Meat and Livestock Australia (ALM) has predicted that Australia’s cattle herd will reach its highest level since 2014, reflecting the industry’s current confidence levels. Despite several natural disasters that have affected many parts of the country, the ALM anticipates that the cattle herd will grow to 28.8 million head, with the strong supply of cattle expected to continue for another two years despite seasonal conditions. The ALM has also indicated that the cattle herd will continue to increase until 2024, with the national herd expected to hit 29.6 million by 2025, the highest level since the 1970s.
The latest figures from ALM reveal that Australia’s red meat exports totalled 126,445t in April 2023, which is 17% higher than levels a year ago, and beef exports were 17% higher than April last year at 72,064t. The Chair of Joint Oireachtas Committee on Agriculture, Food and the Marine, Fianna Fáil TD, Jackie Cahill, told Agriland that he does not believe that the growth in Australian exports will have an impact on Irish producers. He said that “products coming into the European Union (EU) have to be structured to the same standard as the produce made by EU farmers. Standard EU production cannot be undermined by products coming in from other countries that may not have the same level of controls over animal welfare and climate control.” Deputy Cahill also does not believe that strong exports from Australia will affect the price, adding that “the world beef market is very strong due to production of beef dropping worldwide.”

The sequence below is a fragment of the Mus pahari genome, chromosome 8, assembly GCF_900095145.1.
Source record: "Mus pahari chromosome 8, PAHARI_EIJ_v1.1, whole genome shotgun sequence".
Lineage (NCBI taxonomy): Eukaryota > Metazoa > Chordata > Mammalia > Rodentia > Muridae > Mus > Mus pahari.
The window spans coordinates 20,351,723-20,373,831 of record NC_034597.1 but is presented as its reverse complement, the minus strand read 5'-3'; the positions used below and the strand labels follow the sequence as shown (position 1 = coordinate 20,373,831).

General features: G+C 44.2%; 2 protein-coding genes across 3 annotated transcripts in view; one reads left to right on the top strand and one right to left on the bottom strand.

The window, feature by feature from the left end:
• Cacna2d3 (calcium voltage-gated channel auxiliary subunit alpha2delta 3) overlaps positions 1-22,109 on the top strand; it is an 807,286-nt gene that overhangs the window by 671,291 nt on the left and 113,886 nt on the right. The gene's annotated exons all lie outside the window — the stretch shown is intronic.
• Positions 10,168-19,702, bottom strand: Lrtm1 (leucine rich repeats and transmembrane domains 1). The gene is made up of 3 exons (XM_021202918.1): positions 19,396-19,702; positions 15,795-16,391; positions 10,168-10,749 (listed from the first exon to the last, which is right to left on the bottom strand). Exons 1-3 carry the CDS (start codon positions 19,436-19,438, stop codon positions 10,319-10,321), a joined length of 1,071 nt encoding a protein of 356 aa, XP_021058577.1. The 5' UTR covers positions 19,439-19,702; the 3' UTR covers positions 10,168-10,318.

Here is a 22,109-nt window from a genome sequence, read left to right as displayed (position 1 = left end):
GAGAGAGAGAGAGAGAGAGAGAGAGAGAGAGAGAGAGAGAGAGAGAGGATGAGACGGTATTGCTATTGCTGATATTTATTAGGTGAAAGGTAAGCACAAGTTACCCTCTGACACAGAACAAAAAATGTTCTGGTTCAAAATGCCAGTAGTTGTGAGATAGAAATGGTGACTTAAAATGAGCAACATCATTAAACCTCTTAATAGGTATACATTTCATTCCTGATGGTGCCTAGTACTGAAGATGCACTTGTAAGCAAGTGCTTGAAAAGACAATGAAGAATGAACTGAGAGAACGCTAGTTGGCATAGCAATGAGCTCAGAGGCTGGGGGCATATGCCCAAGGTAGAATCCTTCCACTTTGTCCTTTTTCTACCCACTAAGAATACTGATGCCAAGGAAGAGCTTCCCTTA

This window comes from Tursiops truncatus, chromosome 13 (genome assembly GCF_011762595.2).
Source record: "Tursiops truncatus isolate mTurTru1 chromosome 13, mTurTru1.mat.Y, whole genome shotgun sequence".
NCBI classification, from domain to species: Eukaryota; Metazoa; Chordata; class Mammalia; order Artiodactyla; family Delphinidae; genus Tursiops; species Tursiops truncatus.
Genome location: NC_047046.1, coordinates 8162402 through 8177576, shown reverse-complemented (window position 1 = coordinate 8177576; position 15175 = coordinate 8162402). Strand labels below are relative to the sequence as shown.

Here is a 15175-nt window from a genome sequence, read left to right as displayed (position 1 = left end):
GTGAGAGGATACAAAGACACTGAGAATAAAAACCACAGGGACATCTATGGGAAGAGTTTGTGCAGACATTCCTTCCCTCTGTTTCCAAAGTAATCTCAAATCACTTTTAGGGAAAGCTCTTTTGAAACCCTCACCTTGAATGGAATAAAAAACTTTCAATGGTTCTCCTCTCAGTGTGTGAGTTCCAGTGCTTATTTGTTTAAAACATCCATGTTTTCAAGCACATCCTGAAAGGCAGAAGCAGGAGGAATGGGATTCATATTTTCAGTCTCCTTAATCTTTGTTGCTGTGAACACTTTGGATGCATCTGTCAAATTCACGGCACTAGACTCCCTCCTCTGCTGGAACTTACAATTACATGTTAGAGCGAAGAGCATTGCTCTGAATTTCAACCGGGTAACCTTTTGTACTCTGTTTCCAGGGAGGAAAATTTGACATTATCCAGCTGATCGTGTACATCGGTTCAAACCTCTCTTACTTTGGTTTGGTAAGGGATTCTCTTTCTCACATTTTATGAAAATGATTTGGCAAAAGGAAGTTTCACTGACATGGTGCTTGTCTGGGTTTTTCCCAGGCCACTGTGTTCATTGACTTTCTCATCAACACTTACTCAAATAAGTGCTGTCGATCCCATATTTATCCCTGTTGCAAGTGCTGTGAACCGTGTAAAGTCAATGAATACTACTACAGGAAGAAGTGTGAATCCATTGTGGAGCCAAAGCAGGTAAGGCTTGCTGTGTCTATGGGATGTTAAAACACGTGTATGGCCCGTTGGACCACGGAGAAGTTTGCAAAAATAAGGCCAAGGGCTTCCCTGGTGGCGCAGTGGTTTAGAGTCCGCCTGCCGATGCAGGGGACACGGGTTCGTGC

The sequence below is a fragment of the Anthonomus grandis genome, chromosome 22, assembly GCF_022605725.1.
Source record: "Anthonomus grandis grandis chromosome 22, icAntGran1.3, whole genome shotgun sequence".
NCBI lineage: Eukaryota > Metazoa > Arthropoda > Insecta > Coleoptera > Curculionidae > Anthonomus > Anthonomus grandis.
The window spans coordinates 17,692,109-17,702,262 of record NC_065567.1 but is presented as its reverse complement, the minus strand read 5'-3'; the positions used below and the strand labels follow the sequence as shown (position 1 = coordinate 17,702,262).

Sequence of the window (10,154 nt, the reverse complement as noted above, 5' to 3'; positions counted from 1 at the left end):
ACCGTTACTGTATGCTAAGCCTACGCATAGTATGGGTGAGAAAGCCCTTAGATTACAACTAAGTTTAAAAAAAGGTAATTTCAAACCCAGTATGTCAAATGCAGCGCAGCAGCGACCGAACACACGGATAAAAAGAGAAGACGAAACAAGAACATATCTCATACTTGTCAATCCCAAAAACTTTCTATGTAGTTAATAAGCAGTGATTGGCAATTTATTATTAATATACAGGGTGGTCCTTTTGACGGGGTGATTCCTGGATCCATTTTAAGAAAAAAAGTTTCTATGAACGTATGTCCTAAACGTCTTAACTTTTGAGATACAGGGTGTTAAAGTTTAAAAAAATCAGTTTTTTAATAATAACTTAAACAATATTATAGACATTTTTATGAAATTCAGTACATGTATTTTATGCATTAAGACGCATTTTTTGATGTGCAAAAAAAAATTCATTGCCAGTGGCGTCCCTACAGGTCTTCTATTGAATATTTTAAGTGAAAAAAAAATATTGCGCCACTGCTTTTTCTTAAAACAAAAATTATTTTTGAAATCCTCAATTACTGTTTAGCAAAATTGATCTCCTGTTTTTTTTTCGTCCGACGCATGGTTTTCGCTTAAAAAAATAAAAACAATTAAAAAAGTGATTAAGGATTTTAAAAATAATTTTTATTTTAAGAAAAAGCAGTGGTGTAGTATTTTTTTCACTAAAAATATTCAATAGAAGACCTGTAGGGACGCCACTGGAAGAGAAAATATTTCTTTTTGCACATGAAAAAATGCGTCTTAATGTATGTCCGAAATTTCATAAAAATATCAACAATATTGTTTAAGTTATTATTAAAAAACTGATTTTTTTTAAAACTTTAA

ALM has reported that 2022 was a record-breaking year for lamb exports from Australia, with 284,257t exported. The latest figures suggest that lamb exports are outperforming 2022 volumes, with exports growing 6% in 2023. China, South Korea, and the Middle East and North Africa (MENA) are recording substantial export growth, while exports to the US have softened against domestic economic pressures. Deputy Cahill emphasised that it is crucial that there is a level playing field for all producers and that they meet the same welfare standards and climate conditions as the EU.
The Australian beef and lamb industry has been booming, with the industry showing strong resilience despite the challenges posed by natural disasters. The Australian government has implemented measures to support the industry, including drought-relief packages and funding for research and development. The industry’s success is also due to its ability to meet the growing demand for high-quality meat products in international markets, particularly in Asia.
While Australia’s growing exports may not have a significant impact on Irish producers, there is a need for global standards to ensure that all producers meet the same welfare and climate conditions. The success of the Australian beef and lamb industry highlights the importance of investing in the agriculture sector and supporting farmers to meet the growing demand for high-quality meat products.